More recently in July 2020, the ORANGES trial was published in Chest, which evaluated yet again whether ascorbic acid, hydrocortisone, and thiamine improved clinical outcomes in sepsis and septic shock. In this trial the primary outcome was resolution of shock as measured by discontinuation of vasopressor support as well as change in SOFA score. They found a statistically significant reduction in the time to shock resolution in the experimental group vs control without associated significant change in SOFA score. It is important to note that the primary outcome of this study was originally 28-day mortality, but was changed after full data collection was gathered which makes the overall interpretation of the study more suspect.3
Enter the ACTS trial. This study aimed to further assess the effects of ascorbic acid, corticosteroids, and thiamine on organ injury and function in severe sepsis patients.
Randomized, double-blinded, multicenter clinical trial
- 18 years of age or older
- Suspected or confirmed infection
- Receiving vasopressors
- Allergic to study drugs
- Specific clinical indication for any of the study drugs
- G6PD deficiency
- Receiving renal replacement therapy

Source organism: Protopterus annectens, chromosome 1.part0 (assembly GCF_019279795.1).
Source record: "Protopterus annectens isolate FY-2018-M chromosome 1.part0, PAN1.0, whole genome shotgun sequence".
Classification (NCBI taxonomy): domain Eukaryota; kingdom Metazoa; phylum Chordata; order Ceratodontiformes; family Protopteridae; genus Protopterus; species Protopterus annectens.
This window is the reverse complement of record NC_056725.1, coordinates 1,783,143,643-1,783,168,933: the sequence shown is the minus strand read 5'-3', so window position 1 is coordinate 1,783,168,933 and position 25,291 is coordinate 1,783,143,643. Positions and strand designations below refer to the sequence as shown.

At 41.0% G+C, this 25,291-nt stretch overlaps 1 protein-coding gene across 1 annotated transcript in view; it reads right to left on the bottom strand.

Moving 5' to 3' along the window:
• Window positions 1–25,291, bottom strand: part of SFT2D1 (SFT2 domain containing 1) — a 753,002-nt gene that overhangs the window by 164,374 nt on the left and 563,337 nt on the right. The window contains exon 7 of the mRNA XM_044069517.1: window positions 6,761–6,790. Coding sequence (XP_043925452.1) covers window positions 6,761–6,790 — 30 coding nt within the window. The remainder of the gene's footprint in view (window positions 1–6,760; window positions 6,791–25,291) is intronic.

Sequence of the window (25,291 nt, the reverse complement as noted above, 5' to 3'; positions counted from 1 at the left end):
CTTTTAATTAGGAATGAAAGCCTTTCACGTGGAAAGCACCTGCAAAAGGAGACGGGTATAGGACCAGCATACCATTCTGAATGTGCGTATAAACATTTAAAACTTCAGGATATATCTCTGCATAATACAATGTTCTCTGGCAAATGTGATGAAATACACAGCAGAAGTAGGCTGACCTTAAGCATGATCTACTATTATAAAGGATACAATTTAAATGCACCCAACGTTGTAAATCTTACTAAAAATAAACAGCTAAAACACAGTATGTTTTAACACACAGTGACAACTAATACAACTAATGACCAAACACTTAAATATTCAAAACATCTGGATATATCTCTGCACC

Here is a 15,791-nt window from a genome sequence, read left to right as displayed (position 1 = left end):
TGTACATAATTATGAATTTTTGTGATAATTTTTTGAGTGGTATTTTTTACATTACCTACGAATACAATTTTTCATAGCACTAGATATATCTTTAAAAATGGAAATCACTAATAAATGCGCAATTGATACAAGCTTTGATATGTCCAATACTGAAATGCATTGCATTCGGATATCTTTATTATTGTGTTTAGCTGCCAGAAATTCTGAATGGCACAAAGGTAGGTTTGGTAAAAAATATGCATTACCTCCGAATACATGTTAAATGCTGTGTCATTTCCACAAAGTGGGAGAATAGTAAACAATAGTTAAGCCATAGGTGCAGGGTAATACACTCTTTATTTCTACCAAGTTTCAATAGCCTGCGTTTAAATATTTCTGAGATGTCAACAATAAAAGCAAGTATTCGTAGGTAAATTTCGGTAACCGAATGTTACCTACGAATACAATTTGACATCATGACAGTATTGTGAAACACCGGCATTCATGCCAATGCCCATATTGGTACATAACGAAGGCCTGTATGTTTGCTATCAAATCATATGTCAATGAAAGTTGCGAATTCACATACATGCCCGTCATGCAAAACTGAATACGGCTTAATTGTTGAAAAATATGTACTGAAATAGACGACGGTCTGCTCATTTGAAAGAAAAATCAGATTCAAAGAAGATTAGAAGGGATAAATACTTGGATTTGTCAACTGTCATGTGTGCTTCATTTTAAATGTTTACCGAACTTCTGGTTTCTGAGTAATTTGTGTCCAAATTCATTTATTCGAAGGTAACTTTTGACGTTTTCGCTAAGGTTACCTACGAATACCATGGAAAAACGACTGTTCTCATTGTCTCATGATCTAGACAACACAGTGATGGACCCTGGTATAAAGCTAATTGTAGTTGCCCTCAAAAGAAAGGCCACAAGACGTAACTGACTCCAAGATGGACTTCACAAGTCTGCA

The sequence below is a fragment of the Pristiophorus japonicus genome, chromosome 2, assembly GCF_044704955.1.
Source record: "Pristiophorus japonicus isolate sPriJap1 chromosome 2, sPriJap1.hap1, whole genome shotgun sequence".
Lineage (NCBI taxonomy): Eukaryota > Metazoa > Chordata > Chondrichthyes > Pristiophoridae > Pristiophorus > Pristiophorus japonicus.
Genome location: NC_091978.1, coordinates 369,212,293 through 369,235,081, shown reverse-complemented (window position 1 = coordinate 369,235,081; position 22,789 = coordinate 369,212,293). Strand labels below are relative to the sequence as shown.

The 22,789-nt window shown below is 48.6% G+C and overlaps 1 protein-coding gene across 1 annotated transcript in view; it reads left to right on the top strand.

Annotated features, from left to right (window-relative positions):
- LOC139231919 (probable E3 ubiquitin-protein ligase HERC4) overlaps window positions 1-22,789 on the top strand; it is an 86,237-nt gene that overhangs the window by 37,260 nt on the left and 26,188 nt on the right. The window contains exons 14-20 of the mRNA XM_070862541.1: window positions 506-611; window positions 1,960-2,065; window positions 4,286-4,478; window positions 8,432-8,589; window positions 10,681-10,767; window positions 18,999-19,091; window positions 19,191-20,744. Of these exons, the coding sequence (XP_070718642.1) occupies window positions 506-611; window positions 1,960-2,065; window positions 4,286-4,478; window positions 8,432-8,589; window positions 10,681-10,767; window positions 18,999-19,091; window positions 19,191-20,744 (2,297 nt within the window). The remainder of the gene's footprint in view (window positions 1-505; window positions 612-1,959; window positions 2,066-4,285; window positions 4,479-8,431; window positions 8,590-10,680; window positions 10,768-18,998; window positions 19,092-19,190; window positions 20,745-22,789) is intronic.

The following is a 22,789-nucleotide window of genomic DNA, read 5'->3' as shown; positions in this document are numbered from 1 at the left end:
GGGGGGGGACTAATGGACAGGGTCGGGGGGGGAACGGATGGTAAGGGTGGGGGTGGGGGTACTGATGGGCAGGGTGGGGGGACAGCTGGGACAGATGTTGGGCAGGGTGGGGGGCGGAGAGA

- Expected survival <24 hours
- Protected populations
- Change in the SOFA score between enrollment and 72-hour follow-up
- Kidney failure
- All cause mortality after first 30 days
- Ventilator-free days during first 7 days
- Shock free days during first 7 days
- Days free ICU stay during first 28 days
4569 patients met inclusion criteria, 831 were eligible, 205 randomized and 200 received at least 1 dose of the study drugs
Primary Outcomes: 9 patients (9.1%) died in the placebo group and 10 patients (9.9%) died in the intervention group. No statistically significant difference between intervention group and control group for the primary outcome of change in SOFA score. (mean difference, −0.8; 95% CI, −1.7 to 0.2; P = .12)
Secondary Outcomes (adverse events):
No significant difference in the rates of:
- Kidney Failure
- 30 day mortality
- Ventilator free days
- Days free from the ICU